< Earlier Kibitzing · PAGE 2 OF 2 ·
|Jun-02-03|| ||Bears092: eh... I do what I can.
Too bad I missed a forced draw against an IM earlier this year.
We're all human.
Then again, and the state tourney, I played against a 1500 who was beating me, and then instead of playing the mating move, he dropped his queen, and resigned after I took it.
|Jun-02-03|| ||drukenknight: that's okay bears. Last night I got into a dragon sicilian against pretty good player. We swapped the N on c6 so I had isolated his a pawn. I played h4 as white, he played h5, so it was a close positional game but all along I knew I had the extra connected pawn.|
I parried every move and after awhile the pawn formations finally broke apart and there were a couple of passed pawns on both sides. Found all the right moves and there it was! I had my d pawn all alone vs the K. I pushed it straight down the file. RIght into a stalemate on d8!
|Jun-03-03|| ||patzer2: Drunkenknight after 17...g3, 18 fxg3 Qd6, 19 Kf2 and white has saved his major piece, regained his pawn, secured his king, connected his rooks to both join the attack and maintained the initiative. Capturing the Knight at black's 17th move was not a mistake on the part of GM Kuzman.|
However, missing 18...Qd7 may have been a mistake that threw away a potential win for black. And if it is a refutation of the line starting with white's 16 g4, then 17...gxNf3 was clearly the best move.
GMs are not superhuman, but they can usually quickly see combinations that are a bust after only three or four moves. So, I find it unusual that both GMs would have both missed this move. Perhaps they were in time trouble, or the game is not properly recorded, or there is yet a combination that was obvious to both of them that we are still missing.
It is not unusual for amateurs to miss combinations, even after much study of a position, which GMs will see almost instantly. And that may well be the case here with the suggested 18 ...Qd7 in this game.
Whether or not there is a refutation, Bears 092 deserves a lot of credit for finding this move. Keep up your study Bears, as you may be well on your way to an expert and master rating if you can consistently find these kinds of moves. Good luck!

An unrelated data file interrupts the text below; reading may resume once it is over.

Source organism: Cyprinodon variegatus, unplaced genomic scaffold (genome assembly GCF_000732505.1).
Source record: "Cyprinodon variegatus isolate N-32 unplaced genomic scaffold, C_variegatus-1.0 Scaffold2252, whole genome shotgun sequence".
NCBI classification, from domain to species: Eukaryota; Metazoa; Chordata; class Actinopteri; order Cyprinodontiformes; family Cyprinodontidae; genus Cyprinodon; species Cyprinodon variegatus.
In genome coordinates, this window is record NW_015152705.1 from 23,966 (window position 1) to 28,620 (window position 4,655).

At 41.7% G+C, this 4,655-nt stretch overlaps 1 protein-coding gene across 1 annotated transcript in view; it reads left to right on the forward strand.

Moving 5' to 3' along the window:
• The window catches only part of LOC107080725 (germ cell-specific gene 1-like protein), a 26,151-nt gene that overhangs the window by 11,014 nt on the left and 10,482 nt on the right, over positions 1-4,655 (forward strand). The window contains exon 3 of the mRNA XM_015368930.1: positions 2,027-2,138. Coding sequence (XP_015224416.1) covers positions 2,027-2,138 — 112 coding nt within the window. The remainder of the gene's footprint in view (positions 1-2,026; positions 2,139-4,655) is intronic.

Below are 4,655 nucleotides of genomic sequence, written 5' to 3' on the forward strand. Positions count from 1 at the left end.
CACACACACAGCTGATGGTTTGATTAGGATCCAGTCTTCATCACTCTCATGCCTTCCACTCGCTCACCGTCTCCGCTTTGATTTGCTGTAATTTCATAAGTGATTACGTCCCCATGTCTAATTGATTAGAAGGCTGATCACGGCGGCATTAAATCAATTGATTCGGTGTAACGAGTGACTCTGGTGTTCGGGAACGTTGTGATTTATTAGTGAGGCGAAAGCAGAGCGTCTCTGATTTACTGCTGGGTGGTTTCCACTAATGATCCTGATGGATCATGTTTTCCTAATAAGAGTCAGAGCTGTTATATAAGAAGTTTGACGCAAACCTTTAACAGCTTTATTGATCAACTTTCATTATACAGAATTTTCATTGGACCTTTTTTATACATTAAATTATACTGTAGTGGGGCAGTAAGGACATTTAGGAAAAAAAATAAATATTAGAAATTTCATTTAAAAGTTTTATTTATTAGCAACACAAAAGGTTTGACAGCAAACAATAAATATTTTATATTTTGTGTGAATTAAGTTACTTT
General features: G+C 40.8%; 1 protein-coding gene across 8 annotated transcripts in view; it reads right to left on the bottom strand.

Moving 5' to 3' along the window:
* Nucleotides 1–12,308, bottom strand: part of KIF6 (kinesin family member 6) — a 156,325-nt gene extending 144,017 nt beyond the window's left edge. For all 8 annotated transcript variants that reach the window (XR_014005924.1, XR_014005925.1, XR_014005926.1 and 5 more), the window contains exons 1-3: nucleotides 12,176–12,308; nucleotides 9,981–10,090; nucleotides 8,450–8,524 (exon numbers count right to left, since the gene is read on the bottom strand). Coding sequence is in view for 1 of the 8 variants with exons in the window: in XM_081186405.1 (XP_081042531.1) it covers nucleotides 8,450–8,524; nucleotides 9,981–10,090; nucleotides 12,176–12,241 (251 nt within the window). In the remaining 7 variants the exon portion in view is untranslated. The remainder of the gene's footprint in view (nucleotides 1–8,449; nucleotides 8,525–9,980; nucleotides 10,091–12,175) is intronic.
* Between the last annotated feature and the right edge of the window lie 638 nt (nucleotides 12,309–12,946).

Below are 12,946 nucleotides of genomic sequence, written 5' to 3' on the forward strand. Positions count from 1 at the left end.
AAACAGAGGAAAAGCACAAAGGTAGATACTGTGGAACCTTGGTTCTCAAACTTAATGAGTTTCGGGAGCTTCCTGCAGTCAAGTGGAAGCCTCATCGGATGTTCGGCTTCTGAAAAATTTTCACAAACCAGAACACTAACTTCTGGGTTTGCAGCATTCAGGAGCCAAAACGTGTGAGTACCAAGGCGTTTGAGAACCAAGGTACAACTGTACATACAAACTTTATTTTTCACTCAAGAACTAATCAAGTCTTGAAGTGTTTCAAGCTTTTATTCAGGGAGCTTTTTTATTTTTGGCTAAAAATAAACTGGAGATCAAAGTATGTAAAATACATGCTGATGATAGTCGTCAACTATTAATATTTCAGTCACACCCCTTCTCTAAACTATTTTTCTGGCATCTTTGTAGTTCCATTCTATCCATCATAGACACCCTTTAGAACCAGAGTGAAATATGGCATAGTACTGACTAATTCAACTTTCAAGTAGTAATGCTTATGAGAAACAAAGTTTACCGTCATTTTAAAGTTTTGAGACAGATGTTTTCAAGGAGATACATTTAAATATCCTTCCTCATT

|Jun-03-03|| ||drukenknight: Boy patzer, you sure are not at a loss for words. What will you say after 17...g3, 18 fxg3 Qd6, 19 Kf2 Rxe3?|
"I find it unusual that both GMs would have both missed this move."
I dont get it. What do you mean BOTH? Only one guy is playing each side.
|Jun-03-03|| ||Cyphelium: After 18.- Qd7, maybe 19. gxf7+ will be fine after all. |
A/ 19.- Kxf7 loses to 20. Rh7+ Bg7 21. Rxg7+ Kxg7 22. Qh7+ Kf8 23. Qxd7.
B/ So black must play 19.- Qxf7,
B1: and then my first thought was 20. Rh7 Bg7 (other moves seem to lose, 20.- Qe6 21. Qg6+ Kf8 22. Bf5), but after 21. Kd2!? with the simple idea of Rdg1, I noticed that black is alive after 21.- Re4!, for example 22. Nxe4 dxe4 23. Rdh1 and black doesn't seem to be worse, though it might be unclear.
B2: So it might be better to play (after 19. gxf7+ Qxf7) 20. Kd2!. Now on 20.- Re4, white can play 21. Rdg1+ Kf8 22. Qd1 threatening to bring in the queen by taking on f3. 22.- Bg7 23. Rh7 looks bad and 22.- Be7 23. Rh3 hardly looks better. Of course there other moves, but right now I think white still has a dangerous attack. 20.- Kf8 (instead of 20.-Re4) 21. Rdg1 looks pretty awful for black.
But I'm sure you all have opinions on this. =)
|Jun-05-03|| ||patzer2: Cyphelium, thanks for the analysis. However, I am still leaning toward the opinion that 18...Qd7 is a win for black and refutes white's play beginning with 16 g4 in this game.|
You are correct that the best line of play for white after 18...Qd7 is 19. gxf7+,Qxf7 as 19 ...Kxf7 loses for black and other lines give white far less initiative for the sacrificed knight.
I found the position so complicated that I went over to chesslabs.com and had their computer program analyze the position. Black according to this analysis has a winning advantage in all lines of this variation.
In your B1 variation, the win for black found by the chesslabs.com computer analysis is 18. ..Qd7 19. gxf7+ Qxf7 20. Rh7 Bg7 21. Kd2 NC4+ 22. Kc1 Qe6 23. Rg1 Re7 at which point white's initiative has run out and black sits in a better position, with a secure king, more mobility and a solid piece up.
In your B2 line, after the suggested 20. Kd2, the computer analysis gives 20.... Kf8 21. Rh7 (not sure why the computer passed up your suggested 21. Rdg1, unless 21...Qe6 followed by 22...Re7 holds the position here) Nc4+ 22. Kc1 Qe6 23. Rxc7 Re7 24. Nb5 Rxc7 (24...a6 instead seems better as it holds the piece advantage without giving up the exchange, but the computer passed it up) 25 Nxc7 leading to an advantage of a queen and three active pieces against a more restricted queen, bishop and rook. The computer gives black the advantage (-2.16) equivalent of two pawns plus in this position.